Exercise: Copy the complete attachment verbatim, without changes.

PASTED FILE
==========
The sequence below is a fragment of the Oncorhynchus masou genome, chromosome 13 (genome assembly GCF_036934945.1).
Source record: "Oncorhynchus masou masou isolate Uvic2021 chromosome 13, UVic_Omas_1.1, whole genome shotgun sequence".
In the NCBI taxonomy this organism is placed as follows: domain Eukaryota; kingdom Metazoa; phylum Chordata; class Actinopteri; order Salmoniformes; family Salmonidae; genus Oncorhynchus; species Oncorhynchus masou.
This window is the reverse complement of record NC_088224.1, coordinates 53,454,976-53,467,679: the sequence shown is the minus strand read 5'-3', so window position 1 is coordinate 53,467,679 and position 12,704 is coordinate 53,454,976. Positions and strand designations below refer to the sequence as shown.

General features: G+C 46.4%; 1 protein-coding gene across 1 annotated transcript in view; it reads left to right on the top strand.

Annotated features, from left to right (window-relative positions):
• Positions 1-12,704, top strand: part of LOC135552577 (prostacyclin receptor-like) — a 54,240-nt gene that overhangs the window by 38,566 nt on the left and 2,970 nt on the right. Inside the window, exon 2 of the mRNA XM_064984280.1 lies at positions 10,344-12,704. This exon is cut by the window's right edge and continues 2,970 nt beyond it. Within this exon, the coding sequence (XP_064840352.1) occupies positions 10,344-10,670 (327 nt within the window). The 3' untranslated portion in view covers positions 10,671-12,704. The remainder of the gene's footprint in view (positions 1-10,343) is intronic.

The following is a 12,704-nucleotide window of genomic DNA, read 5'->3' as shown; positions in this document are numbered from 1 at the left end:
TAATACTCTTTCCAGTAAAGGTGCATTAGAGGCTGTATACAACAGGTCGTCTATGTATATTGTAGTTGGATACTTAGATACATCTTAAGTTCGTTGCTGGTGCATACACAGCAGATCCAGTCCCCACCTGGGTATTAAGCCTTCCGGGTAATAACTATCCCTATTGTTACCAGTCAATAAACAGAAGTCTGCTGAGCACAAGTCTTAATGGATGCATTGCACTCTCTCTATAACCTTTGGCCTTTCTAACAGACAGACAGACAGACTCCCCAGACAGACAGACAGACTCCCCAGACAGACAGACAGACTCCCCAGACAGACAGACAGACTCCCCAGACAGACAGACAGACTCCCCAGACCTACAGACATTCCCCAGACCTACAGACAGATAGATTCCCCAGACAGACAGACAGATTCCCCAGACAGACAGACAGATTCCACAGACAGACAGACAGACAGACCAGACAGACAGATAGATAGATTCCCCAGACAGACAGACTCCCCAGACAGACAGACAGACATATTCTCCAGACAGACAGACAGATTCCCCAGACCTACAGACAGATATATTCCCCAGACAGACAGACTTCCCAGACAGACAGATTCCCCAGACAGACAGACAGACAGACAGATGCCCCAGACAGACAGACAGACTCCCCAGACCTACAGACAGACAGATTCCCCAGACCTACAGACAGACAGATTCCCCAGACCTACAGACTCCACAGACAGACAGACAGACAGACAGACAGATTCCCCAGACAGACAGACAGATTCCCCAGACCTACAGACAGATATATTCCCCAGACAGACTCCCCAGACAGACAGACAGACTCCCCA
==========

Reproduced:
The sequence below is a fragment of the Oncorhynchus masou genome, chromosome 13 (genome assembly GCF_036934945.1).
Source record: "Oncorhynchus masou masou isolate Uvic2021 chromosome 13, UVic_Omas_1.1, whole genome shotgun sequence".
In the NCBI taxonomy this organism is placed as follows: domain Eukaryota; kingdom Metazoa; phylum Chordata; class Actinopteri; order Salmoniformes; family Salmonidae; genus Oncorhynchus; species Oncorhynchus masou.
This window is the reverse complement of record NC_088224.1, coordinates 53,454,976-53,467,679: the sequence shown is the minus strand read 5'-3', so window position 1 is coordinate 53,467,679 and position 12,704 is coordinate 53,454,976. Positions and strand designations below refer to the sequence as shown.

General features: G+C 46.4%; 1 protein-coding gene across 1 annotated transcript in view; it reads left to right on the top strand.

Annotated features, from left to right (window-relative positions):
• Positions 1-12,704, top strand: part of LOC135552577 (prostacyclin receptor-like) — a 54,240-nt gene that overhangs the window by 38,566 nt on the left and 2,970 nt on the right. Inside the window, exon 2 of the mRNA XM_064984280.1 lies at positions 10,344-12,704. This exon is cut by the window's right edge and continues 2,970 nt beyond it. Within this exon, the coding sequence (XP_064840352.1) occupies positions 10,344-10,670 (327 nt within the window). The 3' untranslated portion in view covers positions 10,671-12,704. The remainder of the gene's footprint in view (positions 1-10,343) is intronic.

The following is a 12,704-nucleotide window of genomic DNA, read 5'->3' as shown; positions in this document are numbered from 1 at the left end:
TAATACTCTTTCCAGTAAAGGTGCATTAGAGGCTGTATACAACAGGTCGTCTATGTATATTGTAGTTGGATACTTAGATACATCTTAAGTTCGTTGCTGGTGCATACACAGCAGATCCAGTCCCCACCTGGGTATTAAGCCTTCCGGGTAATAACTATCCCTATTGTTACCAGTCAATAAACAGAAGTCTGCTGAGCACAAGTCTTAATGGATGCATTGCACTCTCTCTATAACCTTTGGCCTTTCTAACAGACAGACAGACAGACTCCCCAGACAGACAGACAGACTCCCCAGACAGACAGACAGACTCCCCAGACAGACAGACAGACTCCCCAGACAGACAGACAGACTCCCCAGACCTACAGACATTCCCCAGACCTACAGACAGATAGATTCCCCAGACAGACAGACAGATTCCCCAGACAGACAGACAGATTCCACAGACAGACAGACAGACAGACCAGACAGACAGATAGATAGATTCCCCAGACAGACAGACTCCCCAGACAGACAGACAGACATATTCTCCAGACAGACAGACAGATTCCCCAGACCTACAGACAGATATATTCCCCAGACAGACAGACTTCCCAGACAGACAGATTCCCCAGACAGACAGACAGACAGACAGATGCCCCAGACAGACAGACAGACTCCCCAGACCTACAGACAGACAGATTCCCCAGACCTACAGACAGACAGATTCCCCAGACCTACAGACTCCACAGACAGACAGACAGACAGACAGACAGATTCCCCAGACAGACAGACAGATTCCCCAGACCTACAGACAGATATATTCCCCAGACAGACTCCCCAGACAGACAGACAGACTCCCCA